2017 In Film

This year, for the first time, I kept a list of every film I saw at the cinema. Because I always get to the end of the year and think “I know I saw some good films this year, but what were they…?” And now I’ve got the data, I may as well analyse it a bit…

In 2017, I saw 78 films. (And two live theatre broadcasts, Amadeus and Follies.)  I feel that’s a little lower than usual: there were several big franchises I simply didn’t bother with, either through boredom or because of their insistence on casting known abusers. On the other hand, I now have an unlimited cinema pass, and there are several movies I saw because they were basically free, movies I might not have risked money on in previous years. So it may just even out.

Splitting them down roughly into my preferred genres, that’s 26 science fiction, fantasy and horror (including superheroes), 25 action, adventure and thrillers, and 27 other genres (mostly arthouse drama, to my slight surprise!)

Five of the movies were animated, with Captain Underpants and Paddington 2 the stand-outs in this rather small field. Twenty were sequels, prequels and other franchise continuations. Of the ones that weren’t sequels, ten were adaptations of books, video games, myths and legends, and other pre-existing material. Seventeen of the 78 were biopics or true-life stories.

It was a great year for British film, especially films about the countryside and the peculiar stresses of living and working there: God’s Own Country, The Levelling, and the London noir City Of Tiny Lights stood out. A Monster Calls was a difficult watch, but an extraordinary one, and Lion was surprisingly gripping and emotional.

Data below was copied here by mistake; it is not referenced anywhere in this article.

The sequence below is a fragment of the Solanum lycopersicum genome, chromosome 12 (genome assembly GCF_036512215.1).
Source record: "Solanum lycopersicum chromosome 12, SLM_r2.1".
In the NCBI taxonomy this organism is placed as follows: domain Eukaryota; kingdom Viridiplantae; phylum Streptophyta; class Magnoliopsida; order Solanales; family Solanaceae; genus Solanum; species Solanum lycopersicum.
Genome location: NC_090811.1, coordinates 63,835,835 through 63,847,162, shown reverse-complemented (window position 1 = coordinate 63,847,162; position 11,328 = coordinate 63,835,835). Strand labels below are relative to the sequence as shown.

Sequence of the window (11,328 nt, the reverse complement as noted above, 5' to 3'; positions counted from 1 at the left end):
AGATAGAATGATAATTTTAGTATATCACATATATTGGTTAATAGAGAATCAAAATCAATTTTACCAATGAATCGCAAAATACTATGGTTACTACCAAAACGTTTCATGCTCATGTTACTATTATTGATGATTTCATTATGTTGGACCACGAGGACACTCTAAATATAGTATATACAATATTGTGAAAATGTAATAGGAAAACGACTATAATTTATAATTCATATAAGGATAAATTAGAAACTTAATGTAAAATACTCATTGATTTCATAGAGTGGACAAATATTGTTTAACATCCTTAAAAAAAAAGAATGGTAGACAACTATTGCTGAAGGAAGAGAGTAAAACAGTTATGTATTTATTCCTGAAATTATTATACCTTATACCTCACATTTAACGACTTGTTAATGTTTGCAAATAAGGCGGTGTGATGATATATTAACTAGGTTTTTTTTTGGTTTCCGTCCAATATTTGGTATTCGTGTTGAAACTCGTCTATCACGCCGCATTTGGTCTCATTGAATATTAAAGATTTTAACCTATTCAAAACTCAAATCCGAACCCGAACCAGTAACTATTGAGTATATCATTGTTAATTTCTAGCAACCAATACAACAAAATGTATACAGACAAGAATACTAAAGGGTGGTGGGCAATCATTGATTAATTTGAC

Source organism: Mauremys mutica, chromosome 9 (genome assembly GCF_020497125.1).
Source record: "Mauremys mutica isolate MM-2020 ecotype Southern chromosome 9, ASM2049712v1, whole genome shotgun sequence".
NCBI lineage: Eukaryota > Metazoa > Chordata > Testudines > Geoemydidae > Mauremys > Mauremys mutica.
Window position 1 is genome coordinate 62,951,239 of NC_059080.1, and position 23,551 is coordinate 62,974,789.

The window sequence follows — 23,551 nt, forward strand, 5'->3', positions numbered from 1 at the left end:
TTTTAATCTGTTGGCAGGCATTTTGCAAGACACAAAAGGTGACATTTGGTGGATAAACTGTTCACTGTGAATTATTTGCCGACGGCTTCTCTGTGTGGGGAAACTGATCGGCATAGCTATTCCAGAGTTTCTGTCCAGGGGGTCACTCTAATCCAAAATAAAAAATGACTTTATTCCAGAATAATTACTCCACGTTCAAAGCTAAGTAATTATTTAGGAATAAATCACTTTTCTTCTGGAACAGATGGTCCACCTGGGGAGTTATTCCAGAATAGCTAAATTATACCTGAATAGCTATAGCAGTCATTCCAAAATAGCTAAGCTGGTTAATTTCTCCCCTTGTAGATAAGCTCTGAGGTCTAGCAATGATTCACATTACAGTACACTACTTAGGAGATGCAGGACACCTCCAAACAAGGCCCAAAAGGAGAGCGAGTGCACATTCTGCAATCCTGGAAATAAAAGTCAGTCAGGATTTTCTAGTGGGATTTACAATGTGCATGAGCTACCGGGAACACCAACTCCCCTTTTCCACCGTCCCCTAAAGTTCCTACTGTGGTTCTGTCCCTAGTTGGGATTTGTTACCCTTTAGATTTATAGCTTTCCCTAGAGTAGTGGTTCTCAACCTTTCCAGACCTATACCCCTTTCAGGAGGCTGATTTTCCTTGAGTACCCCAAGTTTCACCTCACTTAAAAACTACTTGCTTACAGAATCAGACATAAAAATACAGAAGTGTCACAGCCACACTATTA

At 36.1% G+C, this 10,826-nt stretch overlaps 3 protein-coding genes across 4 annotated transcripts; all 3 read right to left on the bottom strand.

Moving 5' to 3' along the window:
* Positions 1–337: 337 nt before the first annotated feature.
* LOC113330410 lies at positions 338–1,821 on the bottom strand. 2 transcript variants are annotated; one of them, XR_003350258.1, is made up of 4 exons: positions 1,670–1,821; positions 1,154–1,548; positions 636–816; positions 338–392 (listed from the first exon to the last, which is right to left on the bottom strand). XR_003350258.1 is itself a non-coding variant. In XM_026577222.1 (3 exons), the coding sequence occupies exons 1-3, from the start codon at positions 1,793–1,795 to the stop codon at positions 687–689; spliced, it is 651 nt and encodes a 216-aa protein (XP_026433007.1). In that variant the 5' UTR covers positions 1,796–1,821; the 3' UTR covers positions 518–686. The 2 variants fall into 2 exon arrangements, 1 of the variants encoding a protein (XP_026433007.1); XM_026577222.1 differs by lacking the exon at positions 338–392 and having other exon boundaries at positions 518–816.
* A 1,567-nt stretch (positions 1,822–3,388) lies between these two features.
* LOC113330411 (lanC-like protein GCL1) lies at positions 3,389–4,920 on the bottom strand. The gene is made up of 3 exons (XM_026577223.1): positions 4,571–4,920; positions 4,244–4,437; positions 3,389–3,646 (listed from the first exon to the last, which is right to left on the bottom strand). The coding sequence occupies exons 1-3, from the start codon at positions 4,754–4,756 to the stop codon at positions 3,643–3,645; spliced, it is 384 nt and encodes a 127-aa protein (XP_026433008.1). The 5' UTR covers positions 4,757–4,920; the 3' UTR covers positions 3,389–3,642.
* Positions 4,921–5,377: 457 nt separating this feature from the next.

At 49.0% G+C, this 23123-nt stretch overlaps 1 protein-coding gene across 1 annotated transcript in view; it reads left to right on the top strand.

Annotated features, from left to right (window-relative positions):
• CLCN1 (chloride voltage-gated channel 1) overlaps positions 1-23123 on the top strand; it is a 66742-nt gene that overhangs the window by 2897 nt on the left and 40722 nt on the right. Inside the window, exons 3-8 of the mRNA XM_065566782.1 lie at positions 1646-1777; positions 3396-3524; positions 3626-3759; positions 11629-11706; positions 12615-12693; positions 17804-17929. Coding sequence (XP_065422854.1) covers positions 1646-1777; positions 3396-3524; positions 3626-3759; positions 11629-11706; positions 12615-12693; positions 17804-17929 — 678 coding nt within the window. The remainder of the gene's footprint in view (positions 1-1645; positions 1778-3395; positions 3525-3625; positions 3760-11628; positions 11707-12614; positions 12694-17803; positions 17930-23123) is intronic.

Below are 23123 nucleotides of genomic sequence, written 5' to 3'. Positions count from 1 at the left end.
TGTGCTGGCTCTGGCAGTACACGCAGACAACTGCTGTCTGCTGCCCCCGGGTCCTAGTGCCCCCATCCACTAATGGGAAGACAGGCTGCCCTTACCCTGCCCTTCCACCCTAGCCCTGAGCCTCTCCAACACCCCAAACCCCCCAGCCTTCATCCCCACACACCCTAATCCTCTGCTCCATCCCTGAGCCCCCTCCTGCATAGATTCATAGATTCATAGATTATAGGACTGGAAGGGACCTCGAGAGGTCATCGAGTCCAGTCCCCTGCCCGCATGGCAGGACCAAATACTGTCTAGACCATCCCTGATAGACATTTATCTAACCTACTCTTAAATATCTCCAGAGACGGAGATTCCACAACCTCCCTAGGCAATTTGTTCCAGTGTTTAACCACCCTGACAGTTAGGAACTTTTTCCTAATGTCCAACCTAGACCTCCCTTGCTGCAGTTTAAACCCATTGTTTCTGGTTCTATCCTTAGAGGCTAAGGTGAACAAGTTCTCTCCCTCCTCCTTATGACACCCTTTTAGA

Overlooked gems from the other side of the pond: Loving, The Founder, Battle Of The Sexes, American Made, and Mudbound were all excellent. I had issues with Atomic Blonde and Wind River, but they had a lot going for them nonetheless.

From further afield, Okja, Your Name, The Nile Hilton Incident and In Syria (aka Insyriated) were terrific genre movies that proved popular cinema doesn’t have to be in English.

The well-received movies that just didn’t work for me? Blade Runner 2049, Suburbicon, La La Land and Guardians Of The Galaxy 2 didn’t light any fires, alas.

Movies That Were A Lot Better Than I Expected And I Really Enjoyed? Split, Geostorm, and Beyond Skyline all provided solid entertainment.

And my big movies of the year? Very much the same as everyone’s, I fear. Get Out, Three Billboards Outside Ebbing Missouri, Moonlight, Logan, Baby Driver, Wonder Woman, War For The Planet Of The Apes, and Star Wars: The Last Jedi lead the field.

On to the next crop…

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The Last Jedi and Reinventing Franchises

“Let the past die. Kill it if you have to.”

I don’t think Rian Johnson wants us to be in any doubt about his approach to the Star Wars universe in The Last Jedi. This is not your father’s Star Wars. Nor should it be – for the same reason that Sherlock and Elementary are not identical to Jeremy Brett’s Sherlock Holmes. Stories exist to be reinvented, to reflect their times, to reach out to new audiences.

There are many excellent articles out there on why it was necessary and right to depart so radically from audience expectations, and how the movie achieves its emotional impact, but I’m going to take a look at it from a screenwriting POV. I think The Last Jedi is an object lesson in how to reinvent an existing franchise – and with more movies and television being drawn from existing material, that’s a skill we’re all going to need.

So what can we learn, as writers pitching to take control of a franchise, from The Last Jedi?

(SPOILERS, obviously…)

Characters are not interchangeable. Rey is not Luke, and Kylo is not Anakin Skywalker. The characters of the new trilogy may fulfil similar plot functions – gifted hero, tormented villain, hotshot pilot, amusing droid – but plot function is only a starting point, a shorthand to indicate intent to the audience. It’s who the character grows into that matters –